All Users/Documents Inaccessible

Discussion in 'Windows 7 Help and Support' started by gjobe4845, Feb 6, 2012.

  1. gjobe4845

    gjobe4845 Active Member

    Feb 6, 2012
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    I've noticed several threads discussing some of the annoying "protections" put in place by Microsoft in Win7. On the one hand, at this moment, I share the sentiment that it's my computer, therefore, I ought to be able to access whatever I want. On the other hand, I'm all too aware that rogue software might access things - and do damage. So I don't want to go around clobbering possibly well thought out protections, when there is a "proper" way to achieve the same result. The late J.P. Morgan was reputed to have told his lawyer, "I don't pay you to tell me what I can't do; I pay you to tell me how to do what I want to do." Now, then, Mr. Gates...

    On my Windows XP computer, we had quite a bit of material in "Documents and Settings\All Users," stuff like family pictures, documents relevant to both to my wife and me, etc. Since "all (two) users" of the computer might want to see baby pictures, it seemed reasonable. It looks like the concept has been carried over to Win 7. However, if not even an administrator can open this directory, write to it, etc. what is the point?

    I read some posts here to the effect that "Documents and Settings" is a junction, and it really points to C:\Users. How can one tell this? It is described as a "File Folder" and in every way looks like one. I'm not ancient Egyptian, so I don't read hieroglyphics - there is a little lock next to it, but one would think that anything could be seen in one's written language, with actual words, in the properties dialog.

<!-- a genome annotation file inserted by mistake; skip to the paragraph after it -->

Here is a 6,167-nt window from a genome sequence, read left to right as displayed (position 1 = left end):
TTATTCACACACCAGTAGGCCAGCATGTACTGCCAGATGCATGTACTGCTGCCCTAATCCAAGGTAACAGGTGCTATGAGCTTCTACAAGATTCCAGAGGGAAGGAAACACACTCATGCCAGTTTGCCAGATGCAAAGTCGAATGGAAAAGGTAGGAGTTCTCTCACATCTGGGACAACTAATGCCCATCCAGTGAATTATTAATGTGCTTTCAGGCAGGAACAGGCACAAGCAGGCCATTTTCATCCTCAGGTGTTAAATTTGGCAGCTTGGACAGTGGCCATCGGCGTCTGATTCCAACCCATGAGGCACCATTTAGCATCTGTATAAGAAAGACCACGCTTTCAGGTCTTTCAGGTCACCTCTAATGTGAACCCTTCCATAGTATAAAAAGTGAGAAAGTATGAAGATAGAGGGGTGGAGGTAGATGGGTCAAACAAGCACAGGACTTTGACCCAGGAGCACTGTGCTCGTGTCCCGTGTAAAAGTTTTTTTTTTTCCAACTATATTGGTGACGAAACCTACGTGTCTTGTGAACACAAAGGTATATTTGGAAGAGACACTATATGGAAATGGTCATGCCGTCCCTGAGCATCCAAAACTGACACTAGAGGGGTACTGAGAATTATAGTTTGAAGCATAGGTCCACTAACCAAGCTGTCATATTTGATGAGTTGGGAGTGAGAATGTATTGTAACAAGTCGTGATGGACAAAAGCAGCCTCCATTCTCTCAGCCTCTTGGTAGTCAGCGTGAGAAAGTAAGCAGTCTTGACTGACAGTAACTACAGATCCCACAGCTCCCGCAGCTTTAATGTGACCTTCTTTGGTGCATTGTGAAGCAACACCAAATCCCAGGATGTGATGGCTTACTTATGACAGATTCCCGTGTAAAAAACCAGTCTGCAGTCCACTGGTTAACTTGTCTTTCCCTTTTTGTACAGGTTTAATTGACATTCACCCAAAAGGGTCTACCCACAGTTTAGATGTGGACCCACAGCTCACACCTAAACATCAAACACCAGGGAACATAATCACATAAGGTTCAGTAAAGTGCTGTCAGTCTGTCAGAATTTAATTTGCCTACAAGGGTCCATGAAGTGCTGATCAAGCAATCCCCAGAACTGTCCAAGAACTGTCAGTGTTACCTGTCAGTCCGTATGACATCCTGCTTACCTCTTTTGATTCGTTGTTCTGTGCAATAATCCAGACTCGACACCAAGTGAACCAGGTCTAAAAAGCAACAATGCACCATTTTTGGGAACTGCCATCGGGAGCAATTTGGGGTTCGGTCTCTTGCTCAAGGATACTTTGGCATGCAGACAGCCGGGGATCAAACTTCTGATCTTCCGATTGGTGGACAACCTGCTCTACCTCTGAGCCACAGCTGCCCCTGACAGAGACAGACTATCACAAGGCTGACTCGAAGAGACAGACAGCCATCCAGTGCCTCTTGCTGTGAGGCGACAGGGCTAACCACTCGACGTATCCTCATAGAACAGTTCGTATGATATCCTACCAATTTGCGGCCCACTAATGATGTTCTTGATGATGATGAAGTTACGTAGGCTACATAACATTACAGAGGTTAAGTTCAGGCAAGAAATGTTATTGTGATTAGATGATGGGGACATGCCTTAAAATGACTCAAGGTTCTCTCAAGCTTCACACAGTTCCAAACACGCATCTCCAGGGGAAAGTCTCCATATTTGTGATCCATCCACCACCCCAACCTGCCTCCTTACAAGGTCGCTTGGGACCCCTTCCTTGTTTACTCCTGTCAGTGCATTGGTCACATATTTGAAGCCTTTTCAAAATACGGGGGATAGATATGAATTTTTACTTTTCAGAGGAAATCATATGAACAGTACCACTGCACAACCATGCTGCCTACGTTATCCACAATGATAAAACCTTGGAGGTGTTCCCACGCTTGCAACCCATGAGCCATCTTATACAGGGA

As for Users\All Users, this seems to be a shortcut to C:\ProgramData, which has a Documents directory, apparently real, and also inaccessible, with a bizarre "special permission" allowing no one any access. (Now, what would be the point?) However, an old fashioned cmd session seems to show that that's fake, too, notwithstanding what the properties dialog says - dir C:\ProgramData doesn't show it. And, it has a cute little hieroglyphic arrow next to it, but no shortcut info in the properties dialog. A new secret code, perhaps? (Does Dan Brown have a support web site, I wonder?)

    To whomever may deign to respond, thank you in advance.

    - Jerry
  2. Olmanrivah

    Olmanrivah New Member

    Feb 1, 2012
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    Frustrating isn't it. I totally agree. Makes me hate Win7 after leaving XP. You can't even access with full Admin without jumping thru hoops.
  3. OldTimer

    OldTimer Banned

    Jul 19, 2010
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    It's just like any other machine. First you put it together and then you tweak it and tune it to run the way you want it.

    Win-7, right out of the box, is so loaded down with defaults that it's not even worth running. It's like a new Corvette, with a governor on it that won't let it run any faster than 45mph. Pretty sickening, Eh?

    But enter the worlds best hackers,,,Ooooops I mean programmers. :)